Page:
When Wall Street Laid One Of Its Many Eggs …

OCTOBER. This is one of the peculiarly dangerous months to speculate in stocks in. The others are July, January, September, April, November, May, March, June, December, August, and February.

– Mark Twain, 1894
“Puddin’ Head Wilson”

Was Samuel Clemens, AKA Mark Twain, a seer, as he sometimes alleged? Did he have a clairvoyant vision of “Black Tuesday,” 29 October 1929? Though Twain wrote that sage observation 35 years before that grim day, it has proven notably true on more than one occasion. (Of course, that “prediction” is obviously going to be inevitably “right,” but it is interesting that Twain starts the litany with October!)

On “Black Tuesday,” the Dow Jones industrial average tumbled 12 percent after losing 13 percent the previous day. October’s historic plunges also include that memorable but non-fatal crash on 19 October 1987, known as Black Monday.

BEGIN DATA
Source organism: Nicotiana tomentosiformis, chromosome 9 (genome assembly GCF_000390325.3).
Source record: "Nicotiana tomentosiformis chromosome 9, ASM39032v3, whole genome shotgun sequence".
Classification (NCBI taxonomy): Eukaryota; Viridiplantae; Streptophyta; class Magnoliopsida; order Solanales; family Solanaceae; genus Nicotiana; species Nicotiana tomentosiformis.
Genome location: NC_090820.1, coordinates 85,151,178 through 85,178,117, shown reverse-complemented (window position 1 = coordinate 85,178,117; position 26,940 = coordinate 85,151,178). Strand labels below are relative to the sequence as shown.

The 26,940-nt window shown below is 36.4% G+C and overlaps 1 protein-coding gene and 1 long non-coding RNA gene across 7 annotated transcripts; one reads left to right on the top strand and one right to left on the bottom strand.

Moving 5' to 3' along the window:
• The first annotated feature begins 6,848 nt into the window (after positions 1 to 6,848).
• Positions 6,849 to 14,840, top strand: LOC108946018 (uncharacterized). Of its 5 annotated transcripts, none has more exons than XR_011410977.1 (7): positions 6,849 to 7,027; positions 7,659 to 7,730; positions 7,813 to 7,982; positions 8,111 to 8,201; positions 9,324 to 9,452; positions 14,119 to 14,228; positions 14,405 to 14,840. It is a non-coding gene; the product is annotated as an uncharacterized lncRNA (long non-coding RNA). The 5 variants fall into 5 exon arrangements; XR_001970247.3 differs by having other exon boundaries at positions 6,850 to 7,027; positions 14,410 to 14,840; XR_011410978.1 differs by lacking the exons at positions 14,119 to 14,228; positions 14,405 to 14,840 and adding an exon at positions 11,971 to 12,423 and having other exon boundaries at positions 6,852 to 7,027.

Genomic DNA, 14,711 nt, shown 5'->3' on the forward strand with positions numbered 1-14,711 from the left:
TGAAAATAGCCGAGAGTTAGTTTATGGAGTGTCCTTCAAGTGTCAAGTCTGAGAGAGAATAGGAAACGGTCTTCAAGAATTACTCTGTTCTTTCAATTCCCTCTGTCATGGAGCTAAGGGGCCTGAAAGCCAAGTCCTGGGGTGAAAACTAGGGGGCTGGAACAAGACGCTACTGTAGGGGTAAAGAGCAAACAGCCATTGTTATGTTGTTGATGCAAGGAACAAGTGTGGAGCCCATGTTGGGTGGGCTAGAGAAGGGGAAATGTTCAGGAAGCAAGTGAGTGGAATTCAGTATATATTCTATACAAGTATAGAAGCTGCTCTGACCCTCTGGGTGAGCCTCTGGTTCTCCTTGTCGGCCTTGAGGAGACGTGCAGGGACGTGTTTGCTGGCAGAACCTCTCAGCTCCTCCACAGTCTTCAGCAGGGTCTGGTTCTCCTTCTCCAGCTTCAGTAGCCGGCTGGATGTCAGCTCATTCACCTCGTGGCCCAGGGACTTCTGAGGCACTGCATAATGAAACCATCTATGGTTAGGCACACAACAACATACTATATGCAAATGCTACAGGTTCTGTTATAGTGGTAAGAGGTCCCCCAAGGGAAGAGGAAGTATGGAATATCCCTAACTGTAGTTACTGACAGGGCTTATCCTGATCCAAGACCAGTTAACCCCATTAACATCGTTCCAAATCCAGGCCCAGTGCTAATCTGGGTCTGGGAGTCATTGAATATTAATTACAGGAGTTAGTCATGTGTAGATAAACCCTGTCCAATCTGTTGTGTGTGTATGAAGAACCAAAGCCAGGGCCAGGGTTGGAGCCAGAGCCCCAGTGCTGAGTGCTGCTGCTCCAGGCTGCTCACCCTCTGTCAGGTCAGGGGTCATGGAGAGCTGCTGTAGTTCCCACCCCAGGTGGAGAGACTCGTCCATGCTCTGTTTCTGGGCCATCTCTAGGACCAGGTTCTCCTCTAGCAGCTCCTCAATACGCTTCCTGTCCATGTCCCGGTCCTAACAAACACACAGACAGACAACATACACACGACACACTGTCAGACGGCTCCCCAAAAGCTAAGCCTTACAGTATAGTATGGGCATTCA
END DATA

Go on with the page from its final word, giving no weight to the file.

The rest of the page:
Though the Great Stock Market Crash of 1929 was not the only reason for the Great Depression that burdened the entire decade of the 1930’s, it surely contributed to it, and it represents a single event that conveniently serves as the identifiable start of the depression.

After that terrible day in 1929, the market was more carefully governed and financial institutions were more closely watched to avoid the wild speculation and careless dealing that had been rampant during the unprecedented boom years of the 1920’s. Of course, any boom invites a relaxing of strictures – who wants to spoil a good thing? – and so the recent boom of the 1990’s saw some surprising shenannigans at some venerable and respectable institutions. Yet, though the economy today is far from booming, at least we also are not quite in that Great Depression …

But given these repeating patterns, one must surely wonder: can humans ever learn from the past?

Jamie Rawson
Pasadena, California
29 October 2011

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